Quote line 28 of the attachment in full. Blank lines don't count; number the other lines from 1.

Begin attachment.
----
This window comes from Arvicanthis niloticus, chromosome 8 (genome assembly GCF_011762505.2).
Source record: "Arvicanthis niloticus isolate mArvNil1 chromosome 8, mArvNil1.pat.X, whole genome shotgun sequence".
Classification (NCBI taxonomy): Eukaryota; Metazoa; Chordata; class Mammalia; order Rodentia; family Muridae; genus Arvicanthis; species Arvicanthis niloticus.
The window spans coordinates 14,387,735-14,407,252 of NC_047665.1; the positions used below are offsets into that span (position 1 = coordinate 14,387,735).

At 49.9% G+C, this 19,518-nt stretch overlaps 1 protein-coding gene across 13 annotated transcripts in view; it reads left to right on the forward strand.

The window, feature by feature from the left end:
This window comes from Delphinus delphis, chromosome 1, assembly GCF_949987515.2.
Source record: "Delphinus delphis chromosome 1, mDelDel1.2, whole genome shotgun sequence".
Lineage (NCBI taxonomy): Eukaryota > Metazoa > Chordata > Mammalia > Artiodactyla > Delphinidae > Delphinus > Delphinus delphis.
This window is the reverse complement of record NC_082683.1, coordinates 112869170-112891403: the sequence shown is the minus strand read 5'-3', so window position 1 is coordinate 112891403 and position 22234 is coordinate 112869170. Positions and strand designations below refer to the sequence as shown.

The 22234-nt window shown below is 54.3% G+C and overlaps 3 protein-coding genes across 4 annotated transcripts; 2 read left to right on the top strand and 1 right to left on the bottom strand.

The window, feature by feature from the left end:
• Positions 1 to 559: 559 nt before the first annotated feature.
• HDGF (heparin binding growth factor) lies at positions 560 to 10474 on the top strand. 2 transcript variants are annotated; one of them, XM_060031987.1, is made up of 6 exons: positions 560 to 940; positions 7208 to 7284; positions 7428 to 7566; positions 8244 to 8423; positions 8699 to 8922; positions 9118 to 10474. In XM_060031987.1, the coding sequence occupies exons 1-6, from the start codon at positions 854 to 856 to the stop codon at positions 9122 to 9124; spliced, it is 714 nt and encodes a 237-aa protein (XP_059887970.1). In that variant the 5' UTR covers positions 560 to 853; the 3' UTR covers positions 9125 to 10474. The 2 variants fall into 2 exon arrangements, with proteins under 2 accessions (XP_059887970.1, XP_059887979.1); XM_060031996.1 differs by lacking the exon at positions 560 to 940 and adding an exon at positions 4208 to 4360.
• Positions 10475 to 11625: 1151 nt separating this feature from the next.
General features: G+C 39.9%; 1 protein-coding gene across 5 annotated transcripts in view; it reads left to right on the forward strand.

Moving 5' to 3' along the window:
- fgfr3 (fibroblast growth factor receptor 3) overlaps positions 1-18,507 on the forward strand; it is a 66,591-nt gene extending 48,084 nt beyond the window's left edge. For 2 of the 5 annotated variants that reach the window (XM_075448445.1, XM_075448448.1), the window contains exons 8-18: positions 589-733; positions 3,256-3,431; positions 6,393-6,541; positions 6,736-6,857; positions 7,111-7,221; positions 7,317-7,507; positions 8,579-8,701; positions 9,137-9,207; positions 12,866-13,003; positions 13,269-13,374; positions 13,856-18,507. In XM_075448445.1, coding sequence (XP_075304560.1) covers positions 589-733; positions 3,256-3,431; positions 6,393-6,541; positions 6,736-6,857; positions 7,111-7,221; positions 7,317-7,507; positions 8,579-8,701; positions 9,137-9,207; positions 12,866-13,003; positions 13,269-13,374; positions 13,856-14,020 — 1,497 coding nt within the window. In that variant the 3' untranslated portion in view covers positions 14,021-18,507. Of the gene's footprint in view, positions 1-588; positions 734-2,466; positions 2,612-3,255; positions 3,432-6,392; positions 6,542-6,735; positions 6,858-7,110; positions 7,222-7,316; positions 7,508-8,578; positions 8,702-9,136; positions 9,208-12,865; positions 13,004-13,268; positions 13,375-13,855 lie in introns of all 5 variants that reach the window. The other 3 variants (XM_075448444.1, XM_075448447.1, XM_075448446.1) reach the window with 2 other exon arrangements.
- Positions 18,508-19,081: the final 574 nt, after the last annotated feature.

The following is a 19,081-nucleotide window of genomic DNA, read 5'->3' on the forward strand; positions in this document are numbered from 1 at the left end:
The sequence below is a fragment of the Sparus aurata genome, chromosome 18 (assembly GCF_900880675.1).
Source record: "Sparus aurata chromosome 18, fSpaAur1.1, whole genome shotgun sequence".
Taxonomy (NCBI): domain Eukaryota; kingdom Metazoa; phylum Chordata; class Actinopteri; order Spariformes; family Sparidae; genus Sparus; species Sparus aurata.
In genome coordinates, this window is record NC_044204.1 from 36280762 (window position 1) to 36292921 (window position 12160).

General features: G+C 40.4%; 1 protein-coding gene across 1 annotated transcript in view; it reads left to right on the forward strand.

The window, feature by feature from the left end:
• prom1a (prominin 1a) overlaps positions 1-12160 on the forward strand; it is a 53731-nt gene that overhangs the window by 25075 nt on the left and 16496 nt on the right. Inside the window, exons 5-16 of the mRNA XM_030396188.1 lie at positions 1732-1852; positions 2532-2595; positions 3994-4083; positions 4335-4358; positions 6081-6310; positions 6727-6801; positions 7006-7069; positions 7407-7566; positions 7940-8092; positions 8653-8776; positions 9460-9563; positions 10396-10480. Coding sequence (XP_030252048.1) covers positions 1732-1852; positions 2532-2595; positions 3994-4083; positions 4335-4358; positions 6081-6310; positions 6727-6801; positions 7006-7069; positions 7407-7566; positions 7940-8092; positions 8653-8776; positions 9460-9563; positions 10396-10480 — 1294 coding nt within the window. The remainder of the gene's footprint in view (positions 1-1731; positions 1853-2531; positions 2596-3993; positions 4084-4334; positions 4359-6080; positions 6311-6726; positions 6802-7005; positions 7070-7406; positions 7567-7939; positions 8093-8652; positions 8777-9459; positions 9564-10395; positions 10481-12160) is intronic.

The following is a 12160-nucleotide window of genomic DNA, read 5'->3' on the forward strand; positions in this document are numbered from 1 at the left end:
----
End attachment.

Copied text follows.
The following is a 12160-nucleotide window of genomic DNA, read 5'->3' on the forward strand; positions in this document are numbered from 1 at the left end: